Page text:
g = gram


Shopping for Meals

Whole grains can easily be incorporated into any meal. Choose 100% whole-wheat breads and flatbreads, and whole-grain tortillas. When choosing pastas, look for 100% whole wheat on the front panel or 100% whole durum wheat semolina as the first or only ingredient on the ingredient list. Choose brown rice over the many white rice products. Shopping for ready-to-eat meals that contain whole grains may seem challenging, but there are several frozen entrées and side dishes that incorporate whole grains. Check the ingredient list. Also, remember when selecting pizzas to choose a whole wheat crust.


Figure 3. Image of whole-wheat pasta with brussels sprouts and mushrooms.
Figure 3.  Image of whole-wheat pasta with brussels sprouts and mushrooms.
Credit: ~Photo by Bryan Ochalla, licensed under a Creative Commons Attribution-ShareAlike 2.0 License.


Shopping for Breakfast Cereal

Getting enough whole grains is easy if you like breakfast cereals. Many breakfast cereals are made with whole-grain ingredients (e.g., General Mills®, Kashi®, Cascadian Farm™), so check the labels of your favorites. Some carry the "Whole Grain Stamp."


Figure 4. Image of whole-grain cereal topped with blueberries.
Figure 4.  Image of whole-grain cereal topped with blueberries.
Credit: Kendalia, licensed under a Creative Commons Attribution-NonCommercial 2.0 License.


Be an informed shopper!

Substituting whole-grain products for refined ones may help with weight management and decrease your risk of chronic diseases (USDHHS and USDA 2015). When shopping, read food labels and look for the "Whole Grain Stamp"!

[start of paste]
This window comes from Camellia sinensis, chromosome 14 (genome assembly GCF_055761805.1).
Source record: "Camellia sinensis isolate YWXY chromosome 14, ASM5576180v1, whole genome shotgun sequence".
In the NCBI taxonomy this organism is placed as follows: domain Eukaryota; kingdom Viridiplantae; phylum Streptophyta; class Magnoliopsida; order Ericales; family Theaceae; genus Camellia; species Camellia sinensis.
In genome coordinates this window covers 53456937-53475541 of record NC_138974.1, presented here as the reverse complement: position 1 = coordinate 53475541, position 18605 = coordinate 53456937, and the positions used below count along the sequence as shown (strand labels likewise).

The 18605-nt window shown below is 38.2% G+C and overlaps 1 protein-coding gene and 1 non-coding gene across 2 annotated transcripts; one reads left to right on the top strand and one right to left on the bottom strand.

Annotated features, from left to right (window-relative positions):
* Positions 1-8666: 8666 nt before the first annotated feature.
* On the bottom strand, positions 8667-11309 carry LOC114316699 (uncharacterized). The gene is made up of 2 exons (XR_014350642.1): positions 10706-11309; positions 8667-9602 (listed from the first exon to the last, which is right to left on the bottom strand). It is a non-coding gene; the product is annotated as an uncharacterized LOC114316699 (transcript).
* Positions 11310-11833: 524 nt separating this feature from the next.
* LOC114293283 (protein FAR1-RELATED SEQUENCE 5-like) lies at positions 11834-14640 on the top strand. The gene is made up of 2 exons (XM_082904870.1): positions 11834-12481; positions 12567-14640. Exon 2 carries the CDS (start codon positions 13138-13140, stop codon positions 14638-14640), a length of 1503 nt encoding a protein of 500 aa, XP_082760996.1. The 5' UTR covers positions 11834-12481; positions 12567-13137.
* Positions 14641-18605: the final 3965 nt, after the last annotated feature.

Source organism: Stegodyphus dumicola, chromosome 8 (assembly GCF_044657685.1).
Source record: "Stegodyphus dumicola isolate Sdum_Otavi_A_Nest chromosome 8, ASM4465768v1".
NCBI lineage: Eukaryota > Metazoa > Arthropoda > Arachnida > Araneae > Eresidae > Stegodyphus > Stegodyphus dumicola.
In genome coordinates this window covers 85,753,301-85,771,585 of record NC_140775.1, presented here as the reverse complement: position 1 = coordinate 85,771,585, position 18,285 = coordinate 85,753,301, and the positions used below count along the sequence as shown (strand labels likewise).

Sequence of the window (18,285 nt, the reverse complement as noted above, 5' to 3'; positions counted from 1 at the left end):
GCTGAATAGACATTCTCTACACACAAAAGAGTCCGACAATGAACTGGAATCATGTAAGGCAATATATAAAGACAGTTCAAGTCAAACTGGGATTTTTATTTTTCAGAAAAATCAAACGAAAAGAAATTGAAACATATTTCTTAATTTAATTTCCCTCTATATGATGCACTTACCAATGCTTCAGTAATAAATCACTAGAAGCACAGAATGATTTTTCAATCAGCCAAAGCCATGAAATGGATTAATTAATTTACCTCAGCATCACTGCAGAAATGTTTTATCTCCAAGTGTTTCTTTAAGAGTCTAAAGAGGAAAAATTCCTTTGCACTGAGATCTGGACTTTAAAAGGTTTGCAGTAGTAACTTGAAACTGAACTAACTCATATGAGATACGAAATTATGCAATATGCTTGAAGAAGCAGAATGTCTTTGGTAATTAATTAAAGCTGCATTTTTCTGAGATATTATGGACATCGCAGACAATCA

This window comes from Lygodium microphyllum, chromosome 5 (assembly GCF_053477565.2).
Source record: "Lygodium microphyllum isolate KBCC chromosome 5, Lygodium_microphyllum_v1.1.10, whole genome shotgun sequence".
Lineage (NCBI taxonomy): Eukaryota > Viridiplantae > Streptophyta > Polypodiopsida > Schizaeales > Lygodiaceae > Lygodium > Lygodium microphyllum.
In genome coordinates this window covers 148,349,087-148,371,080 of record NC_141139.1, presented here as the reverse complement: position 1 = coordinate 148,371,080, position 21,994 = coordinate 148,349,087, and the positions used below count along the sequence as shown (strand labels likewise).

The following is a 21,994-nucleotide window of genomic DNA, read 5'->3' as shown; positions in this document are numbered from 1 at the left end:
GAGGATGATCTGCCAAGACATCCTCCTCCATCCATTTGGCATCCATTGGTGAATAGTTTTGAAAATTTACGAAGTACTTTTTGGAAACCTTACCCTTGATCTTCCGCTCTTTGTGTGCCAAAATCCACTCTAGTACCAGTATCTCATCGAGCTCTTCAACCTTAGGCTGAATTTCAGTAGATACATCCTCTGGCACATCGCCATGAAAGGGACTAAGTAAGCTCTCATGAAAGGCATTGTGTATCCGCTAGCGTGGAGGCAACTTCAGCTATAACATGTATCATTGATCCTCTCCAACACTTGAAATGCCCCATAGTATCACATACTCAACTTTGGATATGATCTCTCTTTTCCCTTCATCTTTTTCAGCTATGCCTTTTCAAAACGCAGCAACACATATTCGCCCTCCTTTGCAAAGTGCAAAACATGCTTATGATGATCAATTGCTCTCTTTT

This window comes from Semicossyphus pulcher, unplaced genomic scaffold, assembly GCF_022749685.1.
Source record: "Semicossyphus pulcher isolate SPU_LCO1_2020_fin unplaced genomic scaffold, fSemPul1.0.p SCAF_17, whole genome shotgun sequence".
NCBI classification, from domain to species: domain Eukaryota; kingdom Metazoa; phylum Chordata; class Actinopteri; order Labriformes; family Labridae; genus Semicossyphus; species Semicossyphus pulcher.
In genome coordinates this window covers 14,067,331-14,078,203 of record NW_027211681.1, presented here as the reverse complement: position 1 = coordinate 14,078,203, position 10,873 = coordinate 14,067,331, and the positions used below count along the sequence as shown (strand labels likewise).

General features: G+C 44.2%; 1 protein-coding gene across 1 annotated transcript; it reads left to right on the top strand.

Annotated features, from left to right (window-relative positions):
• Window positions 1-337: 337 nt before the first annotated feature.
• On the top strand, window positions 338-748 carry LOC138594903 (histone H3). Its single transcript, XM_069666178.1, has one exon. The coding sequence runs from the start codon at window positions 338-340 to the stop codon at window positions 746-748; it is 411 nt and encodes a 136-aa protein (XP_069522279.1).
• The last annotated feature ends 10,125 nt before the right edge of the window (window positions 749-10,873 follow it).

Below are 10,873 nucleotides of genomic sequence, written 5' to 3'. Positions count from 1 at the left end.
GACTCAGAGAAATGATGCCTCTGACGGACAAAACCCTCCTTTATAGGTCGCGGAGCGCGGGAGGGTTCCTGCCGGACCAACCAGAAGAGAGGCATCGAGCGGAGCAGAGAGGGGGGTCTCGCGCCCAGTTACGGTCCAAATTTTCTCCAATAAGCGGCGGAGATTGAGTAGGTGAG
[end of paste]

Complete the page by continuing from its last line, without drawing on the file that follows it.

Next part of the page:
Here are tips to help you incorporate whole grains into your day:

  • Choose whole-grain breads or cereals for breakfast.

  • Snack on whole-wheat pita triangles and hummus.

  • Snack on whole-grain ready-to-eat cereals.

  • Serve brown rice instead of white rice.

  • Substitute whole-wheat flour for all-purpose flour in baking.


United States Department of Agriculture (USDA). n.d. "Choose MyPlate." Accessed February 15, 2022.

Whole Grains Council. n.d. "Whole Grain Stamp." Accessed March 17, 2020.

United States Department of Agriculture (USDA). 2015. "Dietary Guidelines for Americans 2015-2020." Accessed March 17, 2020.


Table 1. 

Recommended daily grain intake.

Life Stage

Grain Recommendation

(ounce equivalents/day)

Whole Grain Recommendation

(ounce equivalents/day)

Children, 2–3


1 ½

Children, 4–8


2 ½

Girls, 9–13



Girls, 14-18



Boys, 9–13



Boys, 14-18



Women, 19-50



Women, 50+



Men, 19-30



Men, 31-50


3 ½

Men, 51+





Also Available in: Español

Publication #FSHN10-13

Release Date:April 14, 2020

Related Experts

Foster, Lauren

University of Florida

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About this Publication

This document is FSHN10-13, one of a series of the Food Science and Human Nutrition Department, UF/IFAS Extension. Original publication date November 2010. Revised December 2013, July 2016, and March 2020. Visit the EDIS website at for the currently supported version of this publication.

About the Authors

Wendy J. Dahl, RD, associate professor; and Lauren Foster, former undergraduate student; Food Science and Human Nutrition Department; UF/IFAS Extension, Gainesville, FL 32611.


  • Wendy Dahl